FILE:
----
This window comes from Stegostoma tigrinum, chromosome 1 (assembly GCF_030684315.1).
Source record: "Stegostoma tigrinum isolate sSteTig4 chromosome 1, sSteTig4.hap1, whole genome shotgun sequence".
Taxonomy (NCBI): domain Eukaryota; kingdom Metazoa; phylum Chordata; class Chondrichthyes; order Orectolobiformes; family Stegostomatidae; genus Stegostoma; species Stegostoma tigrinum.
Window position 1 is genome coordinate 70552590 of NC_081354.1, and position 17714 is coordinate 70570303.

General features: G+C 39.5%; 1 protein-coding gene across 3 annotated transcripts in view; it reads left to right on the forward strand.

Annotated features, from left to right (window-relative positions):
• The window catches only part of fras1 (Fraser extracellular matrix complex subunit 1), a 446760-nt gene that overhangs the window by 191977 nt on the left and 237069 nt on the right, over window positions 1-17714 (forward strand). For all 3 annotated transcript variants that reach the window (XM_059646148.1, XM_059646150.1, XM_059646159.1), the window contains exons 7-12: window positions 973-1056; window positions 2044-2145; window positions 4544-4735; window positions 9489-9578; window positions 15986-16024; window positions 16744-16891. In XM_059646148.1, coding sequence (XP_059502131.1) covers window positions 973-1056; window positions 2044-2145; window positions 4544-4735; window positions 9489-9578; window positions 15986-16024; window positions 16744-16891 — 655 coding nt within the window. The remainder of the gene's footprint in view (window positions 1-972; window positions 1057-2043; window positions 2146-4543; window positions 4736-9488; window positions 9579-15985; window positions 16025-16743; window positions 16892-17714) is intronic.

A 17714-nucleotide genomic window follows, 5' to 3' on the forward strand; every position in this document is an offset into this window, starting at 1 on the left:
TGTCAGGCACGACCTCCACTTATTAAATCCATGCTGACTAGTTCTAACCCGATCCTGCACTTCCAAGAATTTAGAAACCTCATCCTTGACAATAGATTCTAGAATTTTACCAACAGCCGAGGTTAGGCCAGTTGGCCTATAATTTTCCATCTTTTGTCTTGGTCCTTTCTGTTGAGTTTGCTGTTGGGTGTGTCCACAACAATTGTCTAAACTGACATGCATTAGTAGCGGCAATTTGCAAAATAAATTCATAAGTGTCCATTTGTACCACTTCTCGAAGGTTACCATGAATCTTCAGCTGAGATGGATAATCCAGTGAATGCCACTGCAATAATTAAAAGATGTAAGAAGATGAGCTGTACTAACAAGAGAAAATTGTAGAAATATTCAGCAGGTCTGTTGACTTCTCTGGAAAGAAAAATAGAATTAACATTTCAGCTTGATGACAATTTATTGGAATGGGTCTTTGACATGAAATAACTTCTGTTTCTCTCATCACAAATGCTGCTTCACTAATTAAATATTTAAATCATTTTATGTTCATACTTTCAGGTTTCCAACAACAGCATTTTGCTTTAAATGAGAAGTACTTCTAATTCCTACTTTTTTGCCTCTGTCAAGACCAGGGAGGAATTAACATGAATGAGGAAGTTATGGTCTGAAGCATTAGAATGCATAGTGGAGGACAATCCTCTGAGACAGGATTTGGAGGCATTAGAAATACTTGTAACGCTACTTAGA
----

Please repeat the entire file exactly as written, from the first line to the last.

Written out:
This window comes from Stegostoma tigrinum, chromosome 1 (assembly GCF_030684315.1).
Source record: "Stegostoma tigrinum isolate sSteTig4 chromosome 1, sSteTig4.hap1, whole genome shotgun sequence".
Taxonomy (NCBI): domain Eukaryota; kingdom Metazoa; phylum Chordata; class Chondrichthyes; order Orectolobiformes; family Stegostomatidae; genus Stegostoma; species Stegostoma tigrinum.
Window position 1 is genome coordinate 70552590 of NC_081354.1, and position 17714 is coordinate 70570303.

General features: G+C 39.5%; 1 protein-coding gene across 3 annotated transcripts in view; it reads left to right on the forward strand.

Annotated features, from left to right (window-relative positions):
• The window catches only part of fras1 (Fraser extracellular matrix complex subunit 1), a 446760-nt gene that overhangs the window by 191977 nt on the left and 237069 nt on the right, over window positions 1-17714 (forward strand). For all 3 annotated transcript variants that reach the window (XM_059646148.1, XM_059646150.1, XM_059646159.1), the window contains exons 7-12: window positions 973-1056; window positions 2044-2145; window positions 4544-4735; window positions 9489-9578; window positions 15986-16024; window positions 16744-16891. In XM_059646148.1, coding sequence (XP_059502131.1) covers window positions 973-1056; window positions 2044-2145; window positions 4544-4735; window positions 9489-9578; window positions 15986-16024; window positions 16744-16891 — 655 coding nt within the window. The remainder of the gene's footprint in view (window positions 1-972; window positions 1057-2043; window positions 2146-4543; window positions 4736-9488; window positions 9579-15985; window positions 16025-16743; window positions 16892-17714) is intronic.

A 17714-nucleotide genomic window follows, 5' to 3' on the forward strand; every position in this document is an offset into this window, starting at 1 on the left:
TGTCAGGCACGACCTCCACTTATTAAATCCATGCTGACTAGTTCTAACCCGATCCTGCACTTCCAAGAATTTAGAAACCTCATCCTTGACAATAGATTCTAGAATTTTACCAACAGCCGAGGTTAGGCCAGTTGGCCTATAATTTTCCATCTTTTGTCTTGGTCCTTTCTGTTGAGTTTGCTGTTGGGTGTGTCCACAACAATTGTCTAAACTGACATGCATTAGTAGCGGCAATTTGCAAAATAAATTCATAAGTGTCCATTTGTACCACTTCTCGAAGGTTACCATGAATCTTCAGCTGAGATGGATAATCCAGTGAATGCCACTGCAATAATTAAAAGATGTAAGAAGATGAGCTGTACTAACAAGAGAAAATTGTAGAAATATTCAGCAGGTCTGTTGACTTCTCTGGAAAGAAAAATAGAATTAACATTTCAGCTTGATGACAATTTATTGGAATGGGTCTTTGACATGAAATAACTTCTGTTTCTCTCATCACAAATGCTGCTTCACTAATTAAATATTTAAATCATTTTATGTTCATACTTTCAGGTTTCCAACAACAGCATTTTGCTTTAAATGAGAAGTACTTCTAATTCCTACTTTTTTGCCTCTGTCAAGACCAGGGAGGAATTAACATGAATGAGGAAGTTATGGTCTGAAGCATTAGAATGCATAGTGGAGGACAATCCTCTGAGACAGGATTTGGAGGCATTAGAAATACTTGTAACGCTACTTAGA